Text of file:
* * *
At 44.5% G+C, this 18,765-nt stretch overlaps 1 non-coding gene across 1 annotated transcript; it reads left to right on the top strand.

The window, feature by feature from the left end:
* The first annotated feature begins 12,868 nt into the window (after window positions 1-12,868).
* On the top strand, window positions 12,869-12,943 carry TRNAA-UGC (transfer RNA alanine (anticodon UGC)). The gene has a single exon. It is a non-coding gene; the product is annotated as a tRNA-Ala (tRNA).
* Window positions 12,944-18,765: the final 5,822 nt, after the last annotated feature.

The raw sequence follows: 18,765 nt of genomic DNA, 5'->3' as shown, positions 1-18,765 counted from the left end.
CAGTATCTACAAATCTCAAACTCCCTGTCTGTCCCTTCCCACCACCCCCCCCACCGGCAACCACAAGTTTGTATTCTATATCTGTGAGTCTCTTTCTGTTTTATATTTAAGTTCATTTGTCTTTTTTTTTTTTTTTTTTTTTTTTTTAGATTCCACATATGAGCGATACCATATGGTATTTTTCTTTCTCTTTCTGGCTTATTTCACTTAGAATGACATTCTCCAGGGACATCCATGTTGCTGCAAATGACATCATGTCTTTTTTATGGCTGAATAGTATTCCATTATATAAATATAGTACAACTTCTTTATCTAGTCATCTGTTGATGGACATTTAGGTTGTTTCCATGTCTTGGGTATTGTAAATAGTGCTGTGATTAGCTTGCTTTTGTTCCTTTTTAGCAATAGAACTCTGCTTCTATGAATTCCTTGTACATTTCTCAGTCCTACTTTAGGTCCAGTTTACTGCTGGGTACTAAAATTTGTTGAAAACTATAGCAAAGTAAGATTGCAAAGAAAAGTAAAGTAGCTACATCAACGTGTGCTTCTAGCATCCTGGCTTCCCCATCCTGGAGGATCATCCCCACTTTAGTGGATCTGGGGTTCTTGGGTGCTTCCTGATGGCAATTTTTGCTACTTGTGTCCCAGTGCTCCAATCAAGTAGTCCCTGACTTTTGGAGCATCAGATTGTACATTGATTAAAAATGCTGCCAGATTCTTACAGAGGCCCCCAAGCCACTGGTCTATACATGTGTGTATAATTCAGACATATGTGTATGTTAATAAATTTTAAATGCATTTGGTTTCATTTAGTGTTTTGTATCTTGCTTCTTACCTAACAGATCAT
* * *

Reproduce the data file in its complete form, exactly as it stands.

At 44.5% G+C, this 18,765-nt stretch overlaps 1 non-coding gene across 1 annotated transcript; it reads left to right on the top strand.

The window, feature by feature from the left end:
* The first annotated feature begins 12,868 nt into the window (after window positions 1-12,868).
* On the top strand, window positions 12,869-12,943 carry TRNAA-UGC (transfer RNA alanine (anticodon UGC)). The gene has a single exon. It is a non-coding gene; the product is annotated as a tRNA-Ala (tRNA).
* Window positions 12,944-18,765: the final 5,822 nt, after the last annotated feature.

The raw sequence follows: 18,765 nt of genomic DNA, 5'->3' as shown, positions 1-18,765 counted from the left end.
CAGTATCTACAAATCTCAAACTCCCTGTCTGTCCCTTCCCACCACCCCCCCCACCGGCAACCACAAGTTTGTATTCTATATCTGTGAGTCTCTTTCTGTTTTATATTTAAGTTCATTTGTCTTTTTTTTTTTTTTTTTTTTTTTTTTAGATTCCACATATGAGCGATACCATATGGTATTTTTCTTTCTCTTTCTGGCTTATTTCACTTAGAATGACATTCTCCAGGGACATCCATGTTGCTGCAAATGACATCATGTCTTTTTTATGGCTGAATAGTATTCCATTATATAAATATAGTACAACTTCTTTATCTAGTCATCTGTTGATGGACATTTAGGTTGTTTCCATGTCTTGGGTATTGTAAATAGTGCTGTGATTAGCTTGCTTTTGTTCCTTTTTAGCAATAGAACTCTGCTTCTATGAATTCCTTGTACATTTCTCAGTCCTACTTTAGGTCCAGTTTACTGCTGGGTACTAAAATTTGTTGAAAACTATAGCAAAGTAAGATTGCAAAGAAAAGTAAAGTAGCTACATCAACGTGTGCTTCTAGCATCCTGGCTTCCCCATCCTGGAGGATCATCCCCACTTTAGTGGATCTGGGGTTCTTGGGTGCTTCCTGATGGCAATTTTTGCTACTTGTGTCCCAGTGCTCCAATCAAGTAGTCCCTGACTTTTGGAGCATCAGATTGTACATTGATTAAAAATGCTGCCAGATTCTTACAGAGGCCCCCAAGCCACTGGTCTATACATGTGTGTATAATTCAGACATATGTGTATGTTAATAAATTTTAAATGCATTTGGTTTCATTTAGTGTTTTGTATCTTGCTTCTTACCTAACAGATCAT